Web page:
Alabama Republican Party chairman Bill Armistead has a message for card-carrying members of the party: If you support gay marriage, stay in the closet.
Last week, Alabama Republican Party committee members Don Wallace of Tuscaloosa and Bonnie Sachs of Double Springs sponsored a proposed amendment to the bylaws of the Alabama GOP that would remove any member who publicly supports a position that doesn’t matchup with the party’s most recent platform adopted at the Republican National Convention in Tampa last year from its steering committee.
Sachs’ husband, Harold Sachs, is the most senior staffer in Armistead’s office, bringing the amendment even closer to home.
Reportedly, the proposed amendment was conceived after comments made by current University of Alabama College Republicans Chairwoman Stephanie Petelos to al.com after the Supreme Court’s ruling on the Defense of Marriage Act last June.
“I think a lot of people would be actively for it if they didn’t live in fear of backlash from [Republican Party] leaders,” Petelos said in a June 26 story by Melissa Brown. “We don’t want to go against the party, we love the party. We’re just passionate about a whole list of other issues, that’s why we’re involved.”
Petelos is the daughter of Jefferson County manager and former Hoover mayor Tony Petelos and holds a spot on the Alabama GOP’s steering committee as a result of being elected as the University of Alabama College Republican chair.
This whole incident drew some national headlines, but not in a good way. Buzzfeed’s McKay Coppins depicted it as a “generational civil war within the heart of Dixie.” And this incident will likely continue to be ammunition for detractors of the national Republican Party and the conservative movement.
Nonetheless, it is a problematic situation for Armistead. On one hand, the Republican Party is on a crusade to grow the tent, be more inclusive and thus be more competitive in national elections. But in statewide elections, taking this route doesn’t do much to grow the party.
As of last November, after Republican Twinkle Cavanaugh defeated Democrat Lucy Baxley for the presidency of Public Service Commission, the Republican Party holds all statewide elected offices and six of the state’s seven congressional seats. So how do you grow it from here?
Embracing gay marriage won’t make Alabama’s 7th congressional district turn red anytime soon. Nor will it make any of Alabama’s larger municipalities more winnable for conservative-leaning candidates in those non-partisan elections.
Both of those are where the demographics tend to be dominated by African-American voters and have been problem areas for Republicans. To top it off, the African-American community has been one of the last holdouts for opposition to gay marriage.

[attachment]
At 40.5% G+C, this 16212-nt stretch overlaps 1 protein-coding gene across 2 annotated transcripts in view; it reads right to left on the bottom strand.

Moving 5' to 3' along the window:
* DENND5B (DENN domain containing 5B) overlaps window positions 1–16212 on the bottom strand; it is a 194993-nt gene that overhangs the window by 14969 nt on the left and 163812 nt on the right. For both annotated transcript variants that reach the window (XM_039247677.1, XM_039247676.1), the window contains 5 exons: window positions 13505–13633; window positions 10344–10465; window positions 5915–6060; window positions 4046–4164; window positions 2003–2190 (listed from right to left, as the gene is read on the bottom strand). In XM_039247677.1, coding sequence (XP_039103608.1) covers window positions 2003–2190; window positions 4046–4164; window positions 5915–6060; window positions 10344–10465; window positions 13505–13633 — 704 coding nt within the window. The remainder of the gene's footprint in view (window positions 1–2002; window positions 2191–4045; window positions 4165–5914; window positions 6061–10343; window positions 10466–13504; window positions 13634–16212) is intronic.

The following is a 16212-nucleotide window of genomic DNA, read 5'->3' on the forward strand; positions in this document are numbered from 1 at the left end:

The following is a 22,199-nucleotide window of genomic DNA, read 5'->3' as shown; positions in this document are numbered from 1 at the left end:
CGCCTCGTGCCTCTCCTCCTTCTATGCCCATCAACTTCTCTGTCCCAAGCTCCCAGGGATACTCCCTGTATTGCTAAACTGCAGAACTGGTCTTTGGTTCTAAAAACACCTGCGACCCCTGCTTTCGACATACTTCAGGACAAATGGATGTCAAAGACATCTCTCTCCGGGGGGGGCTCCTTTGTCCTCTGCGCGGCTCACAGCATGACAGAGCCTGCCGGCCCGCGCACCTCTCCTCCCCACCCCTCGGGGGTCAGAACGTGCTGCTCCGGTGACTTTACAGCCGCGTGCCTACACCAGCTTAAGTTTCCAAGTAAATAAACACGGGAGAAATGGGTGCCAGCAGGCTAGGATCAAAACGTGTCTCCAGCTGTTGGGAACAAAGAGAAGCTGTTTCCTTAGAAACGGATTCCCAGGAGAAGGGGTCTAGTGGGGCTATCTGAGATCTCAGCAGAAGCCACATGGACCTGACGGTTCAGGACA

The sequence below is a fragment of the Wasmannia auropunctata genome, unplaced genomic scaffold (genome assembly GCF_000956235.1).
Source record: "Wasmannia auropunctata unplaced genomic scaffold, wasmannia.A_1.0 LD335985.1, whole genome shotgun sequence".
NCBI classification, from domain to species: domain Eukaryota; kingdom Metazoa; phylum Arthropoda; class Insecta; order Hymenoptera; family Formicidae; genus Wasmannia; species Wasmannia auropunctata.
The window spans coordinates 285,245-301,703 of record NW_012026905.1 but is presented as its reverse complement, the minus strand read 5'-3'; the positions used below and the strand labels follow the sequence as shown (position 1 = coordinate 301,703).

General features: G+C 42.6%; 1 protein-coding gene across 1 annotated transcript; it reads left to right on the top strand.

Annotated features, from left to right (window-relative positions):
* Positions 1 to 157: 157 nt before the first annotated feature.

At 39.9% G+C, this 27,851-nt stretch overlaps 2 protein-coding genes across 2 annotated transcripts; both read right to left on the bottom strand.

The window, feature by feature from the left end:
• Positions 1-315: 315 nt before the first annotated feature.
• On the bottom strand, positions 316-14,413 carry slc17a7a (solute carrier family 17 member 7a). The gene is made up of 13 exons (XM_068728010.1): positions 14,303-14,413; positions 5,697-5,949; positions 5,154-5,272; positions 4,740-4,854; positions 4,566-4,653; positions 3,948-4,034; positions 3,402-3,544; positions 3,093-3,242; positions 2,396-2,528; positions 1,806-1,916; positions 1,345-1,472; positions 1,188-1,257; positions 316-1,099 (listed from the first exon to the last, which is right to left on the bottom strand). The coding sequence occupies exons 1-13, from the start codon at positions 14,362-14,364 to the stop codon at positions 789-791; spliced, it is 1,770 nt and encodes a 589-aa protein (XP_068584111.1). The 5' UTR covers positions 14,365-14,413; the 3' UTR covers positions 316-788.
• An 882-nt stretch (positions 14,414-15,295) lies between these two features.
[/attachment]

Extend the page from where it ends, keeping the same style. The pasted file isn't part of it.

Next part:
A March 2013 Pew Research Center for the People and the Press study found 40 percent of African-Americans support gay marriage and 48 percent are opposed to it. However, that same study found 49 percent of whites supporting gay marriage and 43 percent opposed to it.
Although that data isn’t necessarily reflective of the black electorate in Alabama, there doesn’t seem to be much of a political upside to having a Republican Party more open to endorsing gay marriage. The Alabama Republican Party functions as a political apparatus with the goal of winning elections for Republican candidates.
That being said, Alabama Republican Party chairman Bill Armistead, along with Don Wallace and Bonnie Sachs handled this one poorly. Outside of openly supporting a Democratic candidate, there’s little justification for trying to shut down an opposing viewpoint.
In defense of his position, Wallace has publicly argued that his intentions were to have everyone on the same page of the same playbook.
“When the College Republican chairwoman made official statements in conflict with the party platform’s support for traditional marriage, as well as the governor and Chairman Armistead, I believe that requires action by the Republican Party on both procedural and moral grounds,” he said to the Montgomery-based website Yellowhammer News.
Since the party had taken control of Montgomery in 2010, internal bickering within the Alabama GOP hasn’t been unusual. Early this year, there had been an ugly behind-the-scenes power struggle between opposing factions to determine who would be the party’s chairman — Armistead or attorney and part-time University of Montevallo professor Matt Fridy.
Armistead won handily in a 221-159 vote, but not without facing the opposition of almost every major Republican officeholder in Montgomery, including Gov. Robert Bentley, Speaker of the Alabama House of Representatives Mike Hubbard and Lt. Gov. Kay Ivey.
After his win, Armistead had promised to mend fences and bring the party together. However, based on this latest effort to shut down Petelos’ outspoken support for gay marriage that promise appears to have been broken, at least for the time being.
It’s always good to have these internal debates about policy. You can argue the merits for and against gay marriage all day long, not that it hasn’t ever been done before. However did the Alabama GOP think this strong-arm tactic of introducing an amendment to the party’s bylaws would go unnoticed?
This will ultimately sort itself out. But the damage has been done. Liberal activists on MSNBC and elsewhere will likely key-in on this seemingly meaningless squabble to strengthen their case that the Republican Party and Alabamians are homophobic Neanderthals using extraordinary measures to stifle debate and that’s un-American. Then they’ll say, “Don’t be an un-American homophobic Neanderthal, vote Democrat.”
That isn’t doing the intended mission to win elections any benefit. But on a larger scale it isn’t doing the state of Alabama any favors. Learn how to agree to disagree.
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